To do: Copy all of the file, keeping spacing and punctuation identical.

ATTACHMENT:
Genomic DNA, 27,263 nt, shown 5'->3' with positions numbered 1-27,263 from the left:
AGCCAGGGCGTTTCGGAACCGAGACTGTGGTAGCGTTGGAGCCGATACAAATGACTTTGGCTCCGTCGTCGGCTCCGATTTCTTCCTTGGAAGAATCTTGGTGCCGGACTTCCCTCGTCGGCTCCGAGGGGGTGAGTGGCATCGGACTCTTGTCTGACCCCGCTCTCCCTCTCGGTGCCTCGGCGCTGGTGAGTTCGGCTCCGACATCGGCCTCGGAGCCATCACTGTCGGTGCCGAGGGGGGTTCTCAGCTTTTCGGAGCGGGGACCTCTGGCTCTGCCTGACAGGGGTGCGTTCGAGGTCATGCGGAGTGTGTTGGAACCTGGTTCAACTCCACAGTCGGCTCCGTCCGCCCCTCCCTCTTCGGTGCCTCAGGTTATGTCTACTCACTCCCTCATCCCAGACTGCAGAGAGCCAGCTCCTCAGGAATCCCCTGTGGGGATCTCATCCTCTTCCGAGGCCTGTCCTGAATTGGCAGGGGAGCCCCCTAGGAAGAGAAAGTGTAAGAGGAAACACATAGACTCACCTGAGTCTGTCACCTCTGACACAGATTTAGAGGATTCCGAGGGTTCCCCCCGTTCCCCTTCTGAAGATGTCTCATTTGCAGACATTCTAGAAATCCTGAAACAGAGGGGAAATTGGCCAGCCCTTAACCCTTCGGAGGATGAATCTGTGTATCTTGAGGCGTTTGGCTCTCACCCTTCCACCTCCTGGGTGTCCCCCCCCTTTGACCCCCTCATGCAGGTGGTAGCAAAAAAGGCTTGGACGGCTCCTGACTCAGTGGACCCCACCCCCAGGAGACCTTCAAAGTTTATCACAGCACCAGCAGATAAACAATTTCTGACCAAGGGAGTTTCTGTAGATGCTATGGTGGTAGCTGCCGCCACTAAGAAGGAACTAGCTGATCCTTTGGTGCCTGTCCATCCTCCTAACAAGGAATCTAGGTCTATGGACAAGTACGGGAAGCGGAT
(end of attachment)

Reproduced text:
Genomic DNA, 27,263 nt, shown 5'->3' with positions numbered 1-27,263 from the left:
AGCCAGGGCGTTTCGGAACCGAGACTGTGGTAGCGTTGGAGCCGATACAAATGACTTTGGCTCCGTCGTCGGCTCCGATTTCTTCCTTGGAAGAATCTTGGTGCCGGACTTCCCTCGTCGGCTCCGAGGGGGTGAGTGGCATCGGACTCTTGTCTGACCCCGCTCTCCCTCTCGGTGCCTCGGCGCTGGTGAGTTCGGCTCCGACATCGGCCTCGGAGCCATCACTGTCGGTGCCGAGGGGGGTTCTCAGCTTTTCGGAGCGGGGACCTCTGGCTCTGCCTGACAGGGGTGCGTTCGAGGTCATGCGGAGTGTGTTGGAACCTGGTTCAACTCCACAGTCGGCTCCGTCCGCCCCTCCCTCTTCGGTGCCTCAGGTTATGTCTACTCACTCCCTCATCCCAGACTGCAGAGAGCCAGCTCCTCAGGAATCCCCTGTGGGGATCTCATCCTCTTCCGAGGCCTGTCCTGAATTGGCAGGGGAGCCCCCTAGGAAGAGAAAGTGTAAGAGGAAACACATAGACTCACCTGAGTCTGTCACCTCTGACACAGATTTAGAGGATTCCGAGGGTTCCCCCCGTTCCCCTTCTGAAGATGTCTCATTTGCAGACATTCTAGAAATCCTGAAACAGAGGGGAAATTGGCCAGCCCTTAACCCTTCGGAGGATGAATCTGTGTATCTTGAGGCGTTTGGCTCTCACCCTTCCACCTCCTGGGTGTCCCCCCCCTTTGACCCCCTCATGCAGGTGGTAGCAAAAAAGGCTTGGACGGCTCCTGACTCAGTGGACCCCACCCCCAGGAGACCTTCAAAGTTTATCACAGCACCAGCAGATAAACAATTTCTGACCAAGGGAGTTTCTGTAGATGCTATGGTGGTAGCTGCCGCCACTAAGAAGGAACTAGCTGATCCTTTGGTGCCTGTCCATCCTCCTAACAAGGAATCTAGGTCTATGGACAAGTACGGGAAGCGGAT